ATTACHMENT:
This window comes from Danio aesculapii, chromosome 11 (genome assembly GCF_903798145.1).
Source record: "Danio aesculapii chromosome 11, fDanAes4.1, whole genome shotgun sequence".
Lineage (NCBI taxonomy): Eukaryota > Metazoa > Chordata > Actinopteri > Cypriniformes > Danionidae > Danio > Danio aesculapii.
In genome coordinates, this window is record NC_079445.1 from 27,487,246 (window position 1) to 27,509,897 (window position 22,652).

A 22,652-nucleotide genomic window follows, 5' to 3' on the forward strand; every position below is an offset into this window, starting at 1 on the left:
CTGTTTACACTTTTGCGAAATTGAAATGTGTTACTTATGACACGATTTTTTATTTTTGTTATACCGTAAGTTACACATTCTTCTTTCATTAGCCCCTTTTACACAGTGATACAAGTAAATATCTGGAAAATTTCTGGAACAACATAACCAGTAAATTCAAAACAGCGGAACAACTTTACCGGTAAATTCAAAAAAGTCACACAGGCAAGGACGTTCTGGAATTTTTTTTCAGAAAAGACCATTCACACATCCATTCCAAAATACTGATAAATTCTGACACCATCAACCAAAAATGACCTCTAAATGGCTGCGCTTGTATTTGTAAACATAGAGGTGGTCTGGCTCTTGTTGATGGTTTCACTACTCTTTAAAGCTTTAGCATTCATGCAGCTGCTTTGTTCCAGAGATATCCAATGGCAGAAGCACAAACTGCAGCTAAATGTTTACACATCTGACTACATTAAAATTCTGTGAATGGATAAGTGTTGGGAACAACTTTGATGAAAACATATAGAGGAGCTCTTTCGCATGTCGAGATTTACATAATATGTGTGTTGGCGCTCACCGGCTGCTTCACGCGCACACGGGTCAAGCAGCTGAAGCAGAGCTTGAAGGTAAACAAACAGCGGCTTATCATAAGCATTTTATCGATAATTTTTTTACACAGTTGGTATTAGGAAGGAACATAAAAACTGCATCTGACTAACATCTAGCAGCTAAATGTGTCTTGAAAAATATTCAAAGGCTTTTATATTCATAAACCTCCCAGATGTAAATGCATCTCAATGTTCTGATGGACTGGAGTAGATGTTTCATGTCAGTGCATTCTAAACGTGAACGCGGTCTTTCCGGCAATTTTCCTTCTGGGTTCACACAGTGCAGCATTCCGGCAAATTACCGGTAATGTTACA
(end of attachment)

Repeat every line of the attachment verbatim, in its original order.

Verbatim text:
This window comes from Danio aesculapii, chromosome 11 (genome assembly GCF_903798145.1).
Source record: "Danio aesculapii chromosome 11, fDanAes4.1, whole genome shotgun sequence".
Lineage (NCBI taxonomy): Eukaryota > Metazoa > Chordata > Actinopteri > Cypriniformes > Danionidae > Danio > Danio aesculapii.
In genome coordinates, this window is record NC_079445.1 from 27,487,246 (window position 1) to 27,509,897 (window position 22,652).

A 22,652-nucleotide genomic window follows, 5' to 3' on the forward strand; every position below is an offset into this window, starting at 1 on the left:
CTGTTTACACTTTTGCGAAATTGAAATGTGTTACTTATGACACGATTTTTTATTTTTGTTATACCGTAAGTTACACATTCTTCTTTCATTAGCCCCTTTTACACAGTGATACAAGTAAATATCTGGAAAATTTCTGGAACAACATAACCAGTAAATTCAAAACAGCGGAACAACTTTACCGGTAAATTCAAAAAAGTCACACAGGCAAGGACGTTCTGGAATTTTTTTTCAGAAAAGACCATTCACACATCCATTCCAAAATACTGATAAATTCTGACACCATCAACCAAAAATGACCTCTAAATGGCTGCGCTTGTATTTGTAAACATAGAGGTGGTCTGGCTCTTGTTGATGGTTTCACTACTCTTTAAAGCTTTAGCATTCATGCAGCTGCTTTGTTCCAGAGATATCCAATGGCAGAAGCACAAACTGCAGCTAAATGTTTACACATCTGACTACATTAAAATTCTGTGAATGGATAAGTGTTGGGAACAACTTTGATGAAAACATATAGAGGAGCTCTTTCGCATGTCGAGATTTACATAATATGTGTGTTGGCGCTCACCGGCTGCTTCACGCGCACACGGGTCAAGCAGCTGAAGCAGAGCTTGAAGGTAAACAAACAGCGGCTTATCATAAGCATTTTATCGATAATTTTTTTACACAGTTGGTATTAGGAAGGAACATAAAAACTGCATCTGACTAACATCTAGCAGCTAAATGTGTCTTGAAAAATATTCAAAGGCTTTTATATTCATAAACCTCCCAGATGTAAATGCATCTCAATGTTCTGATGGACTGGAGTAGATGTTTCATGTCAGTGCATTCTAAACGTGAACGCGGTCTTTCCGGCAATTTTCCTTCTGGGTTCACACAGTGCAGCATTCCGGCAAATTACCGGTAATGTTACA